As states attempt to grasp the new comprehensive education law that updates No Child Left Behind, school district technology leaders are eager to train teachers on new digital platforms and spend more dollars on technology.
The bill, called the Every Student Succeeds Act, referred to as ESSA, offers states more control and discretion over how they spend federal money – which means they can use it for innovative professional development for teachers and personalized learning programs for students.
For the first time, there is more than $2 billion allocated for teachers’ professional development – a win for dozens of advocates across the country who say that introducing new tech-focused programs in schools can’t be done without re-training the teaching force on how to use the products and software.
School districts can use the money to train teachers to implement blended learning projects, and inform them about how to keep student data safe.
“It’s important for the technology community, because it makes clear these resources can be used for professional development focused on data privacy issues that have become so prevalent,” said Reg Leichty, founder of Foresight Law + Policy, a legal and communications firm that advocates for educational technology and student privacy.
Leichty spoke to school technology leaders about the new law during a webinar put on by CoSN.
Sheryl Abshire, CTO of Calcasieu Parish Public Schools in Louisiana, said the extra funding is huge for tech directors who are also planning and completing massive infrastructure projects with money procured through the Federal Communication Commission’s E-rate program.
“You can have the most fabulous infrastructure that you want in the school district, but if you’ve got people in classrooms that cannot realize the power and potential of a broadband connection and access to vast resources of digital content that’s out there, and how to use it in a structured, engaged way with students … then it’s like we’ve got half the cow,” she said in an interview with EdScoop. “Now, districts can map out and use [the money] to help teachers employ technology in very strategic ways. Now we’ve got the missing puzzle piece.”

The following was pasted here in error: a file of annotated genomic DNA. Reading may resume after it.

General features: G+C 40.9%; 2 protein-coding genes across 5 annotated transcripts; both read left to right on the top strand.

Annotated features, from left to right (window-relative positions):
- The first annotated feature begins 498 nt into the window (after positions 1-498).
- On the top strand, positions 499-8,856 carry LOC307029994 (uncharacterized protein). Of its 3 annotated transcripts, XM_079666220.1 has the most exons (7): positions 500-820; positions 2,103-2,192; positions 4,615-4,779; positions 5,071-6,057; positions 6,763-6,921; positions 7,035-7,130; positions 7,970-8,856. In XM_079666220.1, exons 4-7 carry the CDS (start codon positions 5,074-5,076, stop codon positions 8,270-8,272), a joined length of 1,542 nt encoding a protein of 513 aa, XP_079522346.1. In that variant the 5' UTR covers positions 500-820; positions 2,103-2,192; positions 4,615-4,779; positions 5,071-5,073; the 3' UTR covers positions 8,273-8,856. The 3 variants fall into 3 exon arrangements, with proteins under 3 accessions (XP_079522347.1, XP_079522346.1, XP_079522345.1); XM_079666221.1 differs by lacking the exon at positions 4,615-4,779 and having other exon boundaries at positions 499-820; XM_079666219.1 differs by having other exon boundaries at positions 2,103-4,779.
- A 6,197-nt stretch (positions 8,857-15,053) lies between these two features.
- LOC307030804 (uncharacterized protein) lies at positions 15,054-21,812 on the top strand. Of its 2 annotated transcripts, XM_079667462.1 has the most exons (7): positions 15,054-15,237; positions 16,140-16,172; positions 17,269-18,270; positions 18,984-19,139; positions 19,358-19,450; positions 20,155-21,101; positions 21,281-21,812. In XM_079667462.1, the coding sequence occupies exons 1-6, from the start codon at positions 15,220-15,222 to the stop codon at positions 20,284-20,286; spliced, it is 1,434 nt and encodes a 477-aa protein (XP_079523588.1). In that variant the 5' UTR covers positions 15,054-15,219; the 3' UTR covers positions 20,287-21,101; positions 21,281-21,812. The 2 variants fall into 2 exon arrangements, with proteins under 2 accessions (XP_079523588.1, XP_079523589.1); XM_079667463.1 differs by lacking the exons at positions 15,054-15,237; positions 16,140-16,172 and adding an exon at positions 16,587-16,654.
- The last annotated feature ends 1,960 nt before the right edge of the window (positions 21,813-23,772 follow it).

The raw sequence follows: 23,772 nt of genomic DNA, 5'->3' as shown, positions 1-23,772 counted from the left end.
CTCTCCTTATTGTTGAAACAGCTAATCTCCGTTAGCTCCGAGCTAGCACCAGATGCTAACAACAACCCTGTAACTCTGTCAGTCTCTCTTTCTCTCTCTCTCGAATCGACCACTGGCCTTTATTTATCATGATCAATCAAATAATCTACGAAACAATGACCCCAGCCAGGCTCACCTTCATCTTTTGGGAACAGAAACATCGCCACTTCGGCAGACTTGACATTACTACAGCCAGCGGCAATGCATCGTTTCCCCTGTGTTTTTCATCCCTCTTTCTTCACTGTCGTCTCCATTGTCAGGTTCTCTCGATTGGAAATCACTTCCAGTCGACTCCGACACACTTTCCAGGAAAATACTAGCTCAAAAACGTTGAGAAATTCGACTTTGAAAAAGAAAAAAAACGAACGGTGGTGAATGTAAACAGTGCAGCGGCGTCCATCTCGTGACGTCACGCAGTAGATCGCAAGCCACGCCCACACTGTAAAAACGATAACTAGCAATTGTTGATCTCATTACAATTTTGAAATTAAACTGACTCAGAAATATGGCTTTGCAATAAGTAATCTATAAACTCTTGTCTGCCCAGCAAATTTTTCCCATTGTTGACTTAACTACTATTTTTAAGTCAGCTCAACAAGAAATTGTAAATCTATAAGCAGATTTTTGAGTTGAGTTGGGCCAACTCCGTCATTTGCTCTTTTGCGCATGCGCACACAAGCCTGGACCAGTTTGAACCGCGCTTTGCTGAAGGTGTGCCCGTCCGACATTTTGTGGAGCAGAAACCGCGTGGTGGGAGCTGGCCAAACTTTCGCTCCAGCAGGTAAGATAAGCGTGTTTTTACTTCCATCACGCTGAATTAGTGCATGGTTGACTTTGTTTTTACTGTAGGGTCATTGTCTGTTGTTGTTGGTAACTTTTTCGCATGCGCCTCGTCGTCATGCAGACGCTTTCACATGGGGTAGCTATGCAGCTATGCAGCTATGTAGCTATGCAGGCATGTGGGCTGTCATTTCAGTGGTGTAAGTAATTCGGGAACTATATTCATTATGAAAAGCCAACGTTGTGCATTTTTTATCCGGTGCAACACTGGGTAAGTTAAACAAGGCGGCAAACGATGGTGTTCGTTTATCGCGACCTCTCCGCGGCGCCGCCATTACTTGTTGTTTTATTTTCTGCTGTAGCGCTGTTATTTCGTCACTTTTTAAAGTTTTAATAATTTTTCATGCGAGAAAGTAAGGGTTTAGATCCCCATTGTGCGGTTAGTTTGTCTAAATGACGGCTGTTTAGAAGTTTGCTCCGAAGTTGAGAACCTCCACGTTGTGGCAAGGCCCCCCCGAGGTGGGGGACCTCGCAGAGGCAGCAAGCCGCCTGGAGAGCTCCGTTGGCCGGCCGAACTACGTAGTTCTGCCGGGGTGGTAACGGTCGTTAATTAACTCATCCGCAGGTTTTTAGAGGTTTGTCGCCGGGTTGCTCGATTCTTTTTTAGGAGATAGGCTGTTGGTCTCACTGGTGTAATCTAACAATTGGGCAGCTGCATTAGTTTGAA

The law, however, did not extend a provision called Enhancing Education Through Technology, which would have offered teachers and principals a more direct pipeline to acquire and use technology in classrooms. It was last funded in 2010.
“I think there
are a lot of challenges around funding,” said Abshire. “We needed to get the reauthorization
done; we didn’t get everything, but we have a reauthorization that speaks more
intelligently and realistically to assessment and testing.”
ESSA also authorized $1.65 billion in block grants starting in fiscal year 2017 – but not more than 15 percent of the funds can be used for hardware like laptops, Chromebooks and iPads. States need to come up with a plan for how the funds will be used.
“There was a concern in Congress that all the money would go to devices, so there is a cap,” said Leichty. “They want most of the money to be used for professional development.”
Blended learning advocacy organizations have been pushing their message that districts should use the grants to change how students learn through nontraditional methods.
“It is important that federal grants prioritize personalized, competency-based learning,” Susan Gentz wrote in a blog post published Thursday on iNACOL’s website. “Student-centered learning should start with the schools and districts planning, designing and implementing powerful, personalized learning models to respond to each student’s needs.”
The law also directs the Institute of Education Sciences to study the educational impact of students who do not have access to broadband, which is frequently referred to as the “homework gap.”
The Department of Education is holding public hearings on Monday and Tuesday to collect feedback on the transition to the new law.